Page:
The politicians with in the NC and UML are surrounded by sycophants that do not dare to ask their masters to stick to the party's basic ideology and principles. If you are a real democrat, you dare to stand up and say that the party is deviating from its basic principles, when dilution of principles takes place, not justify the riding of populist bandwagon.
By openly threatening the media and expressing his desire to establish a people's republic, Puspa Kamal Dahal has already shown his true color. The democratic forces should immediately form an alliance if they want to survive politically. That alliance should then work relentlessly towards smoothing its relationship with the Army. Before Puspa Kamal Dahal and India convinces the Nepali Army to work with the Maoists, democratic forces should try wining the trust of the army.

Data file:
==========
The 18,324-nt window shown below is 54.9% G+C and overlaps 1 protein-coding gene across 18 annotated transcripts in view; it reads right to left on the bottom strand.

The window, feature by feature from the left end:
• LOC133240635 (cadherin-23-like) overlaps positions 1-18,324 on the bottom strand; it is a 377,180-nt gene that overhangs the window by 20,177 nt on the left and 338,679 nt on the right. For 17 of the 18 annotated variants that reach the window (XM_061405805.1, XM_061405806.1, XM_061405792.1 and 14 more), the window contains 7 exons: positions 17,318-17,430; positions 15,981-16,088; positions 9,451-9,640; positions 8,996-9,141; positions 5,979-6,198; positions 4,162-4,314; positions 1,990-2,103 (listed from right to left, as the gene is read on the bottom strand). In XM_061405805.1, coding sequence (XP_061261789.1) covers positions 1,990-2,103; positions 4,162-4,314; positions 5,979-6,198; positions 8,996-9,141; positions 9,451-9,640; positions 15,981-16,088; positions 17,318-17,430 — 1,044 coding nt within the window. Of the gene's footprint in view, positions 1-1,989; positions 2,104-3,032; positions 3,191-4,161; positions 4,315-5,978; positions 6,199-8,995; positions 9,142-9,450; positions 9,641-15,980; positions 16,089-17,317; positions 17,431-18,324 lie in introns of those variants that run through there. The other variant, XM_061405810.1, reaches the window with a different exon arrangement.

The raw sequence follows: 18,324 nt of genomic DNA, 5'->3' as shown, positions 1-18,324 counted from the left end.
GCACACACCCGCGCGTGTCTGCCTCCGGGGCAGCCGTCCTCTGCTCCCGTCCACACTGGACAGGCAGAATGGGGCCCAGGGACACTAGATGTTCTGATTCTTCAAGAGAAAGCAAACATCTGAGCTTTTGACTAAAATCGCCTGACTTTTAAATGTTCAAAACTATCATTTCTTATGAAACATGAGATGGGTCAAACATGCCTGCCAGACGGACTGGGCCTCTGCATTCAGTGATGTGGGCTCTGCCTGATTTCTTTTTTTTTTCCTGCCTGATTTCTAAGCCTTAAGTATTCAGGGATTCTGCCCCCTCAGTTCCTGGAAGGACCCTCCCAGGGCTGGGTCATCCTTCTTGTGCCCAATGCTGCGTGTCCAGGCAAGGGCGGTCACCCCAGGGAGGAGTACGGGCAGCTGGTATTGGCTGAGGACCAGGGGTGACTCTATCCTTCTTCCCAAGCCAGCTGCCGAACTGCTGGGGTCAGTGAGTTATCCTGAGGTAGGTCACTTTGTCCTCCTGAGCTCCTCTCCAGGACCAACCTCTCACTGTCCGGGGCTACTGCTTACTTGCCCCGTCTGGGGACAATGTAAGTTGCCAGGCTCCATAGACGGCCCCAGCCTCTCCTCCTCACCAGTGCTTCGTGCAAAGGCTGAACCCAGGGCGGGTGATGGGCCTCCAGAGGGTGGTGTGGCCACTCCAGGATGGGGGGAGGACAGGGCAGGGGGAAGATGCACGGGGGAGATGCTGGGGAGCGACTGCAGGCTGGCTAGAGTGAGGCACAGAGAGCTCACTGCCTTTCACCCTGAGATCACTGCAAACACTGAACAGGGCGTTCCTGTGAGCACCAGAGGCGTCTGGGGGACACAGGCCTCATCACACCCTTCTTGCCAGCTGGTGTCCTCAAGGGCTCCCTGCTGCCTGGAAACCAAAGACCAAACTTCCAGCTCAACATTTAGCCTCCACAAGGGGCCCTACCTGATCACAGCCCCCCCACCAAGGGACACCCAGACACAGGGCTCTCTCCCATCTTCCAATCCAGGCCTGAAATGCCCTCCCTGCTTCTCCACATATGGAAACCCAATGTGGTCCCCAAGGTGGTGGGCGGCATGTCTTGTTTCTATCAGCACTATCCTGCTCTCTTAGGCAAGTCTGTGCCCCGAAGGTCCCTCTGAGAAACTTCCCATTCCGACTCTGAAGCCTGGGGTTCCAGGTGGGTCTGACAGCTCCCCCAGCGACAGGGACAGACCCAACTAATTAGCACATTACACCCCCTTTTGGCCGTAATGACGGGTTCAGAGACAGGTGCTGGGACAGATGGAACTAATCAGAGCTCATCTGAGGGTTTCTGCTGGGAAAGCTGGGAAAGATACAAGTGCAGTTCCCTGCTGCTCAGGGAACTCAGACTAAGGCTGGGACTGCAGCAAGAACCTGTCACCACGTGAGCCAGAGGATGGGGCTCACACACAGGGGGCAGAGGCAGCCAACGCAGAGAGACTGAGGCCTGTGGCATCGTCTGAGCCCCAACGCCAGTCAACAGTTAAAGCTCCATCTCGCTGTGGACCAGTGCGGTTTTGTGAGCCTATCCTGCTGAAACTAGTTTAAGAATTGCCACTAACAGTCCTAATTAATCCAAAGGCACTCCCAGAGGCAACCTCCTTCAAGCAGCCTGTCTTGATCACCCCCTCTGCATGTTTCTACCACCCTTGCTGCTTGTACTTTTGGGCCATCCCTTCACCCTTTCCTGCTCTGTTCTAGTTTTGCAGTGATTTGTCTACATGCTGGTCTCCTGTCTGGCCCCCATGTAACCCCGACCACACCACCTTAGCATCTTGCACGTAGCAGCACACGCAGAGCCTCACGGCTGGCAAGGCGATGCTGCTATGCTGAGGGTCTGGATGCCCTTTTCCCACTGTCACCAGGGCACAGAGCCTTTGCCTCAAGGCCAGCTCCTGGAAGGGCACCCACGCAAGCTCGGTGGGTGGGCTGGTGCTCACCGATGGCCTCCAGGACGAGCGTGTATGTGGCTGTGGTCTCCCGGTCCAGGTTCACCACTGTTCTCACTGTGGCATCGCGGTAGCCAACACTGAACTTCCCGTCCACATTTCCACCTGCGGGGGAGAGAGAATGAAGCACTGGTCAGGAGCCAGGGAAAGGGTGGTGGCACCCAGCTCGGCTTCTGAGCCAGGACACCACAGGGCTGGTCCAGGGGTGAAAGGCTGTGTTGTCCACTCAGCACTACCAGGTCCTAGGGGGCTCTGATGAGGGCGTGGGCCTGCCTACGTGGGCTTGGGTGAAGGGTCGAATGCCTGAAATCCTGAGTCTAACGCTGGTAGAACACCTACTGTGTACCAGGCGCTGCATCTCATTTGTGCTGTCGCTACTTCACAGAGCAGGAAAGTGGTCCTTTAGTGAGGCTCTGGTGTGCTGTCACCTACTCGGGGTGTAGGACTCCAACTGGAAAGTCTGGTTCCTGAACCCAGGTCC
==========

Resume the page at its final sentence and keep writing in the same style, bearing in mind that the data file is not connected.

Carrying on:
Unless the NC, UML, and other parties that believe in multiparty democracy get unequivocal support from the army and convince India that they can overrun the Maoists, India will not change its betting preferences. India loves to ride the winning horse. Than Swe of Myanmar and Maumoon Abdool Gayyom of the Maldives are living examples.
The game is almost over. Act before it is too late to do anything!